note: entire contents copyright 2007 by Larry Stark
Set Design by Audra Avery
Lighting Design by Eric Jacobsen
Costume Design by Frances Nelson McSherry
Sound Design by Darren Evans
Box Office Manager Brooke DiGiovanni Evans
House Manager Sarah Entenmann
Producer Darren Evans
Assistant Stage Manager Carl Danielson
Stage Manager Belina Mizrahi
Robin JaVonne Smith
How often have you gone to a play and noticed that a Black person was sitting next to you?
Last Sunday at the Charlestown Working Theatre, the woman who had just played Emmet Till's mother and described his ordeal, her face still streaming tears, came down off the stage and took a seat next to me. I decided not to risk breaking her concentration, but my impulse was to throw an arm around her shoulder in sympathy. Jamie Pachino's edit and re-arrangement of quotations from Studs Terkel's book of interviews isn't Exactly a play, nor a docudrama, nor a lecture --- but nine Black/White/Hispanic people, each taking dozens of roles from all possible points of view, let all our embarrassing American dirty-laundry hang out for an airing. At the end the cast is walking past each other in concentric circles and, as they meet, hurling sticks-and-bones words at one another --- tooth-clenched words like Kraut, Spic, Wop, Wetback, Honkie --- and, of course, Nigger. But, after these clear-eyed snapshots of who we are, it's possible to remember that, over and over again in this flaming pot, there have been voices raised in tolerance, sympathy, harmony and understanding. Like the country, the production refuses to linger long on any point. I think, though, that the fact it exists at all means there's an unquenchable glow of hope in the very ashes of conflict.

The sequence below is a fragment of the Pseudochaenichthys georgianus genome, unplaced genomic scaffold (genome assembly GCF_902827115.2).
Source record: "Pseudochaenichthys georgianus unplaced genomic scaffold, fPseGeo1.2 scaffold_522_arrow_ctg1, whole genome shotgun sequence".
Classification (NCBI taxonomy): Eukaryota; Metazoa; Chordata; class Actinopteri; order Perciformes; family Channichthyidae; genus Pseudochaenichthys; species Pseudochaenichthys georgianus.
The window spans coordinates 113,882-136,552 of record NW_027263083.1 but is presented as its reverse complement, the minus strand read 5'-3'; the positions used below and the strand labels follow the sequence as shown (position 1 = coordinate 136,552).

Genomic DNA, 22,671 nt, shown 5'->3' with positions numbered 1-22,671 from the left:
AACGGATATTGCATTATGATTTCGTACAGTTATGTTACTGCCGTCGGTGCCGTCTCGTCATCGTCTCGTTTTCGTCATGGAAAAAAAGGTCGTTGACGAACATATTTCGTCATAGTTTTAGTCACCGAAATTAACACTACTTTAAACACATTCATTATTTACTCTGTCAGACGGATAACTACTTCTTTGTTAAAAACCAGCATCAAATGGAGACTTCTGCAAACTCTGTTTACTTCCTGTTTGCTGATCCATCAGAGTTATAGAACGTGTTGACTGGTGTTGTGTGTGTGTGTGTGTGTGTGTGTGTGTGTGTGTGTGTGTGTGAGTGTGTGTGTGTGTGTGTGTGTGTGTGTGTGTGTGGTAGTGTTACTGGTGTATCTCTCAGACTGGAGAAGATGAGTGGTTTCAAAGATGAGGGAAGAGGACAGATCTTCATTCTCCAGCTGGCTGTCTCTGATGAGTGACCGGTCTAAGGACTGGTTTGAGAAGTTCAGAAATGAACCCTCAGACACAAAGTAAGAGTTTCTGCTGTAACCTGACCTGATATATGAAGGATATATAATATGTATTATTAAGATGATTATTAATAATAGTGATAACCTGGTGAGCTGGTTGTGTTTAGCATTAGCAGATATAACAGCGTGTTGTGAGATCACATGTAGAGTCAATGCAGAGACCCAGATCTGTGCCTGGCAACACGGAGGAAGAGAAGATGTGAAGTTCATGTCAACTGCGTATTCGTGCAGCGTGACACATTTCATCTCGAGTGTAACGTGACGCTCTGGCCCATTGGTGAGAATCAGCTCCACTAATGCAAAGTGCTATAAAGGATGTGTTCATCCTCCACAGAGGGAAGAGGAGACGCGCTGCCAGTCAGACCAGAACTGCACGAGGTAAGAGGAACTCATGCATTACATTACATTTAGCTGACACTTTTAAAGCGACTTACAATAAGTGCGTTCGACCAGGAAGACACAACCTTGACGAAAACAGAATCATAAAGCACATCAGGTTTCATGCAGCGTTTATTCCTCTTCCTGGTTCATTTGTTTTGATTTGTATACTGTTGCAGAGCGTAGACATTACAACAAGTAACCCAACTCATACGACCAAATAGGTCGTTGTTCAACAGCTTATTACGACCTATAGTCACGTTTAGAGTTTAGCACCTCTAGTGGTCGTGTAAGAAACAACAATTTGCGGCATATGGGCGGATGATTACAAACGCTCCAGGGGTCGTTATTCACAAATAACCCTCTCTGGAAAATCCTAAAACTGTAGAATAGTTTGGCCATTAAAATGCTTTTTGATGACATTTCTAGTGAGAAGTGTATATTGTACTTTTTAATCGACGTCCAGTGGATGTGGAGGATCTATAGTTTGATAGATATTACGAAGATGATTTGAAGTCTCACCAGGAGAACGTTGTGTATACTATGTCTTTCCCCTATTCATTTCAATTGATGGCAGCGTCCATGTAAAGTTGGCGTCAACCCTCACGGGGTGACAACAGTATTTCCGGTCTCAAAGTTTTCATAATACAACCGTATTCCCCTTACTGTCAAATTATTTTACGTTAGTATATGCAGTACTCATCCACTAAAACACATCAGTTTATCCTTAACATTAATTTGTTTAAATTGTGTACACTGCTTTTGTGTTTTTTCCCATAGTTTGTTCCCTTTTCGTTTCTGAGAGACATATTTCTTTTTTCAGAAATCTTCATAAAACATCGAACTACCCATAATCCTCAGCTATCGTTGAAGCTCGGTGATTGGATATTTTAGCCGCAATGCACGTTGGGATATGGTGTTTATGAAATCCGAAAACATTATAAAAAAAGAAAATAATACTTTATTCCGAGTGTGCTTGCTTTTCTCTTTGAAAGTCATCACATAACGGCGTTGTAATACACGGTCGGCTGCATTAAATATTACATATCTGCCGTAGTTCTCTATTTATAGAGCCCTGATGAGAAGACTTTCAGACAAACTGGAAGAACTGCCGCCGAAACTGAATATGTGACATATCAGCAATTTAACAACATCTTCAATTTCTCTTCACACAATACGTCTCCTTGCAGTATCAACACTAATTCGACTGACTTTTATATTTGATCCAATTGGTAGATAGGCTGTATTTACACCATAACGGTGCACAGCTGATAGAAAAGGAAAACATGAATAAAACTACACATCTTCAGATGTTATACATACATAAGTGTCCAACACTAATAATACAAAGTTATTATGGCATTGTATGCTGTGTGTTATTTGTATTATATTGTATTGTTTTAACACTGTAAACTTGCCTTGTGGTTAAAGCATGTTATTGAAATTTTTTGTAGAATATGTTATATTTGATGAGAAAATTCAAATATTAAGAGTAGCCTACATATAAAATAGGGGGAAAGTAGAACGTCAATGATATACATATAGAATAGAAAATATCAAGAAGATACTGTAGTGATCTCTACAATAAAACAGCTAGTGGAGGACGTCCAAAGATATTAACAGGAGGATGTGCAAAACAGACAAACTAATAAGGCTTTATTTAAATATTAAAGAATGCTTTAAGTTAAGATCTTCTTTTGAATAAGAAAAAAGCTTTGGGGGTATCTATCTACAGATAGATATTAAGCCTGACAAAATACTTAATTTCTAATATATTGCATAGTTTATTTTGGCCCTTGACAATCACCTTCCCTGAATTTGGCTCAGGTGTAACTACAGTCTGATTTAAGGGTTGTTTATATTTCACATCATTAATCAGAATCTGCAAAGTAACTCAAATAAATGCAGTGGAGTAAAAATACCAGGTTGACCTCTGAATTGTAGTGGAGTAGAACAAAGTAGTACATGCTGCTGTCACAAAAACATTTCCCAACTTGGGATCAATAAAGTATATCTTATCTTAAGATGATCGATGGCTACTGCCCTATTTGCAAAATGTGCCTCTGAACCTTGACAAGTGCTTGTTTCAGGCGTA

The action here gets played out mainly on a sort of square donut of raised platforms, with audience both ringing the stage and seated inside it. The actors often walk in those concentric circles, with words or phrases popping out in all directions, then merge into seats with the audience while someone or other takes a soliloquy. Emmet Till's mother refusing to hate his acquitted murderers, and an ex-Clansman admitting all he wanted was to Be Somebody (and feels better as an inter-racial committeeman) were two that moved me most. But, of course, everyone in the cast is someone else a moment later. Periodically Eric Jacobsen's lights dim to black, as though signalling a new subject, or opening another chapter. Each sitting on two wired-together milk crates, the spectators are about chin-level with the stage, and lines and action explode everywhere --- sometimes with actors standing behind chain-link fences at both ends of the space, sometimes standing or sitting in corners of the square donut, sometimes seated with the audience itself. It is, after all, ourselves that are on display here.
Director Darren Evans has seen to it that everyone in his cast, no matter what their race, shows dozens of different faces throughout the show. His aim is to provoke thought. I mean, he didn't christen his company THEATRE ON FIRE for nothing, right?
( a k a larry stark )